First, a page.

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January 2002

Climate change could boost cotton yields

A study by ESIG scientists has found that cotton yields are likely to increase in the southeastern United States if carbon dioxide levels continue to rise as projected this century and if farmers adapt their agricultural practices to the resulting climate change.

Cotton harvesting in Texas. (Photo by David Nance, courtesy U.S. Department of Agriculture.)

Linda Mearns and Ruth Doherty, who co-authored the study, entered various scenarios into their computer models to simulate the effects of elevated levels of carbon dioxide (CO2), which enhances plant growth by stimulating photosynthesis.

“Cotton is a very important economic crop for U.S. agriculture,” says Linda. “This is the first time impacts of climate change on cotton production have been examined at this level of detail on a regional scale.”

The study relied on two climate models—a large-scale global model that used 300-by-300 kilometer (186-by-186 mile) grids, and a fine-scale regional model that used 50-by-50 kilometer (31-by-31 mile) grids. Using these two models, Linda and Ruth simulated three scenarios. The first scenario simply looked at the impact that climate change resulting from an instantaneous doubling of CO2 would have on cotton yields in the southeastern United States. The fine-scale model predicted a decrease of 10% in cotton yields over the region, while the large-scale model showed a 4% increase in yields.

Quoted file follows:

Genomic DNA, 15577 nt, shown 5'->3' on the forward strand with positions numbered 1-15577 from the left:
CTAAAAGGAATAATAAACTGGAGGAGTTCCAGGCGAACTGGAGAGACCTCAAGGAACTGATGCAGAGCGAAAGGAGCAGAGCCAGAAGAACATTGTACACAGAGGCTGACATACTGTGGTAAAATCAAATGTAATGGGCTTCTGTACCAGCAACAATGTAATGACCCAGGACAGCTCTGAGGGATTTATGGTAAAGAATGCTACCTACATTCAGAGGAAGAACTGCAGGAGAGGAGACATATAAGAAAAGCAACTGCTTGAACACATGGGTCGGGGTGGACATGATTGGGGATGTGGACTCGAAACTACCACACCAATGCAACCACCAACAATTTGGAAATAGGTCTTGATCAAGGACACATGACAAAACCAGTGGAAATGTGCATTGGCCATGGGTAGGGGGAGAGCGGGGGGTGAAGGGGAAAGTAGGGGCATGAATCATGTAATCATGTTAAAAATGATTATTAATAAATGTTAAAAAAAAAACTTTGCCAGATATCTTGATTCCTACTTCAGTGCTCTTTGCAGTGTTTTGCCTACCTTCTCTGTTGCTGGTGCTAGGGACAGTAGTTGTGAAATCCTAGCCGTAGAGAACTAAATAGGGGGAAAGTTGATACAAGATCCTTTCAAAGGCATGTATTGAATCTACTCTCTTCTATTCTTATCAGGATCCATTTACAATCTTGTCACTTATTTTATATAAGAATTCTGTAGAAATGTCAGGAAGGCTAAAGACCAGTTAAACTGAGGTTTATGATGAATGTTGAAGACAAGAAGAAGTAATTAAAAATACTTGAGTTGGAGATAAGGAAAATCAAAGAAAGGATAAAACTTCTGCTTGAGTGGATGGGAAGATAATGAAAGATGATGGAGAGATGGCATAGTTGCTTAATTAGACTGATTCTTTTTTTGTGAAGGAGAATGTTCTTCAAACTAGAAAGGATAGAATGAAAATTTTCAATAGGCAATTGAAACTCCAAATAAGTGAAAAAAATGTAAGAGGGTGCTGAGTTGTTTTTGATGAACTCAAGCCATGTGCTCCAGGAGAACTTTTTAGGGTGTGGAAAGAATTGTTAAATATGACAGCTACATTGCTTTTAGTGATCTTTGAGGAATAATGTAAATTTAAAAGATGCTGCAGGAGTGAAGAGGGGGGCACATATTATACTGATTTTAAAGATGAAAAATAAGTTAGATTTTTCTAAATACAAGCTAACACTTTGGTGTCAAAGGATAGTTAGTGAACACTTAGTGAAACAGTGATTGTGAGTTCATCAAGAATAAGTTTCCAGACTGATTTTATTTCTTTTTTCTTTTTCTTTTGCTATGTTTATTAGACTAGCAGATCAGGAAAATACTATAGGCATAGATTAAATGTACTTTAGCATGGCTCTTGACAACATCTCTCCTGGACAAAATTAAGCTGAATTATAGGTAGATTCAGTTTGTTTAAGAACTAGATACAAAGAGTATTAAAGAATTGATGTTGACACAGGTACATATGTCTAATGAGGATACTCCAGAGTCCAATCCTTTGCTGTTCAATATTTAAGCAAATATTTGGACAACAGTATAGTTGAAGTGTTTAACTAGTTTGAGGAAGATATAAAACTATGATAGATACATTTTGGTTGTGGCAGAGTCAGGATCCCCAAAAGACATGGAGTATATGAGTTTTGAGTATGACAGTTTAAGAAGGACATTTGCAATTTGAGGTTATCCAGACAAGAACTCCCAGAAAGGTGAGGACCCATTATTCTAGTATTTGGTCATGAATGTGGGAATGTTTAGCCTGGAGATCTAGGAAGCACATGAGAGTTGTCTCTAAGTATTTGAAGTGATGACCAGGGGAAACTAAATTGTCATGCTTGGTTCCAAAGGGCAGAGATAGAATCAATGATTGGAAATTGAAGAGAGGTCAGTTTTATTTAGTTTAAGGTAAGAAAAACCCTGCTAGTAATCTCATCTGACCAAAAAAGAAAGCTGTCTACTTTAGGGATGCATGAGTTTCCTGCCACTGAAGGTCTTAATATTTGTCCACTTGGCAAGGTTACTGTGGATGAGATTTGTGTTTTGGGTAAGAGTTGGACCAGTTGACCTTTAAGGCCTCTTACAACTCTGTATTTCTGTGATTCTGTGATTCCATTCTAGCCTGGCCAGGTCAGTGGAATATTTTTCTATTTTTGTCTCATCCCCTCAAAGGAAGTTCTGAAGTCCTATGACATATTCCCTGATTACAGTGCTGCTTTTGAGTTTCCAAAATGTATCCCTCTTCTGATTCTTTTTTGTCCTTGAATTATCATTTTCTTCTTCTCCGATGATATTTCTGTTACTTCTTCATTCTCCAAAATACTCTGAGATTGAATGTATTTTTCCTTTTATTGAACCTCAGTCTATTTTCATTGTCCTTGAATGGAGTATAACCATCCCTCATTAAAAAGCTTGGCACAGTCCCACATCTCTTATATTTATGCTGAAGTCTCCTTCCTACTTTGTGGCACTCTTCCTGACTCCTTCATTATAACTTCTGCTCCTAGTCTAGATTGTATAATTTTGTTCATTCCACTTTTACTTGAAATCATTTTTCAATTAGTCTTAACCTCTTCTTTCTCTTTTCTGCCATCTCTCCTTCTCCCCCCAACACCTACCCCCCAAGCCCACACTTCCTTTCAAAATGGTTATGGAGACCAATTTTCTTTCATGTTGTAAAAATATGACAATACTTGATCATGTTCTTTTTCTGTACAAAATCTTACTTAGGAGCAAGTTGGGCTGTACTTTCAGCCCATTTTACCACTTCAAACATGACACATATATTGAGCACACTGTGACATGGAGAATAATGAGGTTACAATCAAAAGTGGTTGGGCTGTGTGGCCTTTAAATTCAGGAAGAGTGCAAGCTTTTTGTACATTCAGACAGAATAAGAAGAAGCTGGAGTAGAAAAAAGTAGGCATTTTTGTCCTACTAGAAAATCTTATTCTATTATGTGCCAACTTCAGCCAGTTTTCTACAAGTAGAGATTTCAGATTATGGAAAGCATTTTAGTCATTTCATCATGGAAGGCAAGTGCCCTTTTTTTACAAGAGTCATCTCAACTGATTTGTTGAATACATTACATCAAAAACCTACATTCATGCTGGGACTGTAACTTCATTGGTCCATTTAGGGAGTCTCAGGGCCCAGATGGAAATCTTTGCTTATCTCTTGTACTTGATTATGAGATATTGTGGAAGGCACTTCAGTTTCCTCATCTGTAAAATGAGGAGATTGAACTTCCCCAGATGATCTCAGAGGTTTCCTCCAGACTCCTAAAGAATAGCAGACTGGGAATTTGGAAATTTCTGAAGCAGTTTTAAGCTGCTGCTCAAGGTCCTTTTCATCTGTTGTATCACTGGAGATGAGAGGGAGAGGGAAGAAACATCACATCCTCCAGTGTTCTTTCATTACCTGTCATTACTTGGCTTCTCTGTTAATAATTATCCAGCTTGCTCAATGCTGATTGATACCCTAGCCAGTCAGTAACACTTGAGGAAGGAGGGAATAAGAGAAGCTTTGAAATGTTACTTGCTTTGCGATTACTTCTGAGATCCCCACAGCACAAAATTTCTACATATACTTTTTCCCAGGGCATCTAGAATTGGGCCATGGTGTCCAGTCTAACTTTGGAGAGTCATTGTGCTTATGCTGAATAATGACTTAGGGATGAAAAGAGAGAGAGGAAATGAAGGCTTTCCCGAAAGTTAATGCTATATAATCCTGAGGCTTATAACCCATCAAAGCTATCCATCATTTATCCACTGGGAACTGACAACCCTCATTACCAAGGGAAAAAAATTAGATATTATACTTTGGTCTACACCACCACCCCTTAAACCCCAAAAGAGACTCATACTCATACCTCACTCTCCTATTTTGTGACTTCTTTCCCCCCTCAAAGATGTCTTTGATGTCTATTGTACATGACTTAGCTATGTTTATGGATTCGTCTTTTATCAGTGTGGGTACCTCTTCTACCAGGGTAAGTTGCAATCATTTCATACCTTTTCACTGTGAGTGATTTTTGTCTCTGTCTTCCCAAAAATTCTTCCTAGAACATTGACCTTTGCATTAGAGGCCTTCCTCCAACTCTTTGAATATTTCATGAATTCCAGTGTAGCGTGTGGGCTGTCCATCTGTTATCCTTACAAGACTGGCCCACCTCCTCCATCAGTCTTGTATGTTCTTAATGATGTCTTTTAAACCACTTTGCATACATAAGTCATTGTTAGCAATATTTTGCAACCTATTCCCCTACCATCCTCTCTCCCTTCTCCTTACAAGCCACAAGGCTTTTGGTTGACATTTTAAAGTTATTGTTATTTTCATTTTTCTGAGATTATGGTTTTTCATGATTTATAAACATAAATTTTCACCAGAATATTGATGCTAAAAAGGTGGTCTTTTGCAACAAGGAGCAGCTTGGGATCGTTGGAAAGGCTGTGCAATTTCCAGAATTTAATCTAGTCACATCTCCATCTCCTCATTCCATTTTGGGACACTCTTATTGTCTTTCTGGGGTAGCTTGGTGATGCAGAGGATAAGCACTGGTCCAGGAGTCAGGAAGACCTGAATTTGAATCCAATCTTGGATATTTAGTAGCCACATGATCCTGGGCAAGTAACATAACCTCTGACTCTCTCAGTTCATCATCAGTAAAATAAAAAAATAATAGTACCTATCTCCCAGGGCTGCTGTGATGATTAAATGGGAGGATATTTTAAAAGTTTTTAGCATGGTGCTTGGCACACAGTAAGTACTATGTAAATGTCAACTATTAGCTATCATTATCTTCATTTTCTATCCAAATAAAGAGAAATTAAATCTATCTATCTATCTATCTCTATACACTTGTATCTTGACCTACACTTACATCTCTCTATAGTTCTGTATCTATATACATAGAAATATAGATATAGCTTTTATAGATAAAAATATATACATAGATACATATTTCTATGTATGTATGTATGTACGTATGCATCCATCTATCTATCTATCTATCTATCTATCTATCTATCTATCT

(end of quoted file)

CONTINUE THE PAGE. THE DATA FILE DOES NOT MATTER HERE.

When the climate change resulting from CO2 doubling was combined with the potential for enhanced cotton plant growth as a result of greater carbon availability, the fine-scale model showed a 5% increase in yields, while the large-scale model predicted a 16% increase. Finally, when the first two factors of CO2 doubling and enhanced growth were combined with farming adaptations, such as planting crops earlier to take advantage of a longer growing season, the fine-scale model predicted a 26% increase, while the large-scale model predicted a 36% increase.

The findings will be published this year in a special issue of the journal Climate Change. NASA and the Environmental Protection Agency funded the study. The research is part of a larger project that examines the effects of various climate change scenarios on yields of corn, wheat, sorghum, soybeans, and cotton in the southeastern United States.

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